The Facebook Oversight Board, colloquially known as the “Facebook Supreme Court,” received more than a million appeals from Facebook and Instagram users hoping to overturn censorship by the company, according to the Board’s first annual report.
The report, which reveals the extent of censorship on the platform, was published last week. The Board acknowledged that the million-plus figure represented an “enormous pent-up demand” for the ability to appeal censorship decisions by Facebook and Facebook-owned Instagram.
“The volume of cases submitted speaks to the importance of the Board’s work to users,” wrote the Board.
More than eight in ten of the appeals related to Facebook or Instagram’s policies on “bullying, hate speech, or violence and incitement,” according to the Board.
The full breakdown was:
- Bullying & harassment – 32.6 percent
- Hate speech – 28.9 percent
- Violence and incitement – 22.8 percent
- Adult nudity and sexual activity – 7.2 percent
- Dangerous individuals and organizations – 4.1 percent
- Other – 4.4 percent
The vast majority of appeals concerned posts on Facebook, with just one percent coming from Instagram users.
According to the report, which can be read in full here, the Board received an average of 2,649 appeals per day, with over two-thirds of submitted cases coming from the U.S., Canada, and Europe. Nearly half (49.4 percent) came from just the U.S. and Canada.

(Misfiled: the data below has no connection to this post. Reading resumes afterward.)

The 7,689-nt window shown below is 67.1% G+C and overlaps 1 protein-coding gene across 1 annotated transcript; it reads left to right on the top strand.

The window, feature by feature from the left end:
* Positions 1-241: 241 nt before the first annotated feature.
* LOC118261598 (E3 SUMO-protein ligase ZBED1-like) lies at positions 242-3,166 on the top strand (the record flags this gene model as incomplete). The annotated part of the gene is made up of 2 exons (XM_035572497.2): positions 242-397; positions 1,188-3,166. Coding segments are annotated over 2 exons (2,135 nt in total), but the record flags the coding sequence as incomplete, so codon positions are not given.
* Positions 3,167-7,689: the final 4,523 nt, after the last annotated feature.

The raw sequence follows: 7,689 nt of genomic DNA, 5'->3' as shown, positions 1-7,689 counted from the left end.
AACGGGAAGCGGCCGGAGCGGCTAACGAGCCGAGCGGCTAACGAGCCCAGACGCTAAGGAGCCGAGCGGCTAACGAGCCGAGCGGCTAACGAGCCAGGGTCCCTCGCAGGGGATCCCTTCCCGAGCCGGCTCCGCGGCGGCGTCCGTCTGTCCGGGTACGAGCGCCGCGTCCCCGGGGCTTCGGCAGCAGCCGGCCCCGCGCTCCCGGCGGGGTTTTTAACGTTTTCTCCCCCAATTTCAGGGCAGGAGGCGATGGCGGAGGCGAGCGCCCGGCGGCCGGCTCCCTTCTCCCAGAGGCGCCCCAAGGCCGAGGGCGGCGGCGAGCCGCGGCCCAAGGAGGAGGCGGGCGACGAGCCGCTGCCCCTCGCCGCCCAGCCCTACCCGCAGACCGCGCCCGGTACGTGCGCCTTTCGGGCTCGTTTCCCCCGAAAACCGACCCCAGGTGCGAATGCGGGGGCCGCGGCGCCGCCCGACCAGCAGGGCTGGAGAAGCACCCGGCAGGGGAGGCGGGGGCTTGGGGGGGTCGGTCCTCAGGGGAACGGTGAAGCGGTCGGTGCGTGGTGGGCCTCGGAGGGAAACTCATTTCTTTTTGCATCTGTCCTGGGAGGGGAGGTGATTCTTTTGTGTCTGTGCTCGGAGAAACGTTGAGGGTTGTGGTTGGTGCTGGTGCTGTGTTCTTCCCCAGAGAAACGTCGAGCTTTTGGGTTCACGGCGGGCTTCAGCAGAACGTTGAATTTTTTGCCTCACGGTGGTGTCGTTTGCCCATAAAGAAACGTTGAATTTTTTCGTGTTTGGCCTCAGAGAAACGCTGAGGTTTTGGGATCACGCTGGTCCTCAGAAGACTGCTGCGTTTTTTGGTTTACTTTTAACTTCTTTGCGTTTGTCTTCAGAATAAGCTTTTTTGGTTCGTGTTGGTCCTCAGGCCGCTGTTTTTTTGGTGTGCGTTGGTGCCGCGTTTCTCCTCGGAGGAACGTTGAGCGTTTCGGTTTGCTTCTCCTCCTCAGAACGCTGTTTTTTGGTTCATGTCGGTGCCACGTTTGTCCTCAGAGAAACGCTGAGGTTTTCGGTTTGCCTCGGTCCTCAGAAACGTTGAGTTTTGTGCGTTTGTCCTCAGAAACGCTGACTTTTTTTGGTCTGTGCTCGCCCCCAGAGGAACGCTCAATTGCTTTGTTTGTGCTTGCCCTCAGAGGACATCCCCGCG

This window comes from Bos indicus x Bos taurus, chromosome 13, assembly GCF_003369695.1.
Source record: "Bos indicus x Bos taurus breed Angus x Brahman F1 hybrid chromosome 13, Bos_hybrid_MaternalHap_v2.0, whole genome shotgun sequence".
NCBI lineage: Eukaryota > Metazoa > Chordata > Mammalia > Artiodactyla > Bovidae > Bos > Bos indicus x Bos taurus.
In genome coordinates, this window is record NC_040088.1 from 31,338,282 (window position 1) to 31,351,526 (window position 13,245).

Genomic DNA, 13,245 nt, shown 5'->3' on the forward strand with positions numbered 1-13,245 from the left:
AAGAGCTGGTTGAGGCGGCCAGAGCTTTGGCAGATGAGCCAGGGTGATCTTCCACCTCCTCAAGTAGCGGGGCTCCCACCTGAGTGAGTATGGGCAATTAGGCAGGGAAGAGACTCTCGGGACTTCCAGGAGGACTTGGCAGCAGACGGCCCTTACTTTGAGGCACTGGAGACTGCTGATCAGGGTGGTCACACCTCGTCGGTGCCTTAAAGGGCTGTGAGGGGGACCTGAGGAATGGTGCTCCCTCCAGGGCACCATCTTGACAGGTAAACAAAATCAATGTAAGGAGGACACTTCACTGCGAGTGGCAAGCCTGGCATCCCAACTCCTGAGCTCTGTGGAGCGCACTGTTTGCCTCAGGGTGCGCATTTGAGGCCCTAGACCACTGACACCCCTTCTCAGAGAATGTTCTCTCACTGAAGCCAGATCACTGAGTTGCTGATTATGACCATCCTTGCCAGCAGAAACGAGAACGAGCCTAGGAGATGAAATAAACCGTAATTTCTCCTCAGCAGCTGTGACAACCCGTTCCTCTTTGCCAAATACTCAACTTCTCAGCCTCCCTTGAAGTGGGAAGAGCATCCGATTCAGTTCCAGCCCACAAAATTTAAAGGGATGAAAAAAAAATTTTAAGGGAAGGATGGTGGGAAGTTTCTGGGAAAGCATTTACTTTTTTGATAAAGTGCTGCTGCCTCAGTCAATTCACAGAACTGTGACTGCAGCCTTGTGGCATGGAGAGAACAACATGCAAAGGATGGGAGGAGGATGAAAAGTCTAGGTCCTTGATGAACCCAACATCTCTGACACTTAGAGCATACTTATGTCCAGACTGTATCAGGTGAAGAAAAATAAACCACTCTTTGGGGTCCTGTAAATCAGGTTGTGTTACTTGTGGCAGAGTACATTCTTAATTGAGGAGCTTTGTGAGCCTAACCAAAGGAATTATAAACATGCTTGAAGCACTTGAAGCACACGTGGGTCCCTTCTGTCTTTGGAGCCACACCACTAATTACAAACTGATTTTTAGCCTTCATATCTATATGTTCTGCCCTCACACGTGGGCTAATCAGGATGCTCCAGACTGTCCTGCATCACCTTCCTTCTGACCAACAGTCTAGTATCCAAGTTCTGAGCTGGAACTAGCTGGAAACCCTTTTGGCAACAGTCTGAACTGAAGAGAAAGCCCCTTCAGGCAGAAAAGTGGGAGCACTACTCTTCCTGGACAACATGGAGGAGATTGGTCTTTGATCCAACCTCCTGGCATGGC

The majority of people who feel they are being unfairly censored by Facebook and Instagram, therefore, live in the supposedly free western world.
The Board noted the slant towards western countries in its analysis:
We recognize that this distribution does not reflect the spread of Facebook and Instagram users worldwide. In 2019, for example, only six of the 20 countries with the most Facebook users were in Europe and North America, while India has the most Facebook and Instagram users of any country. The lower numbers of user appeals from outside Europe and the U.S. & Canada could also indicate that many of those using Facebook and Instagram in the rest of the world are not aware they can appeal Meta’s content moderation decisions to the Board.
The Oversight Board was announced in 2020 as a semi-independent body that would be given the power to hear appeals from Facebook and Instagram users and overturn content moderation decisions. The Board quickly attracted condemnation from conservatives on both sides of the Atlantic, due to the ideological slant of its members, who overwhelmingly came from the liberal left.
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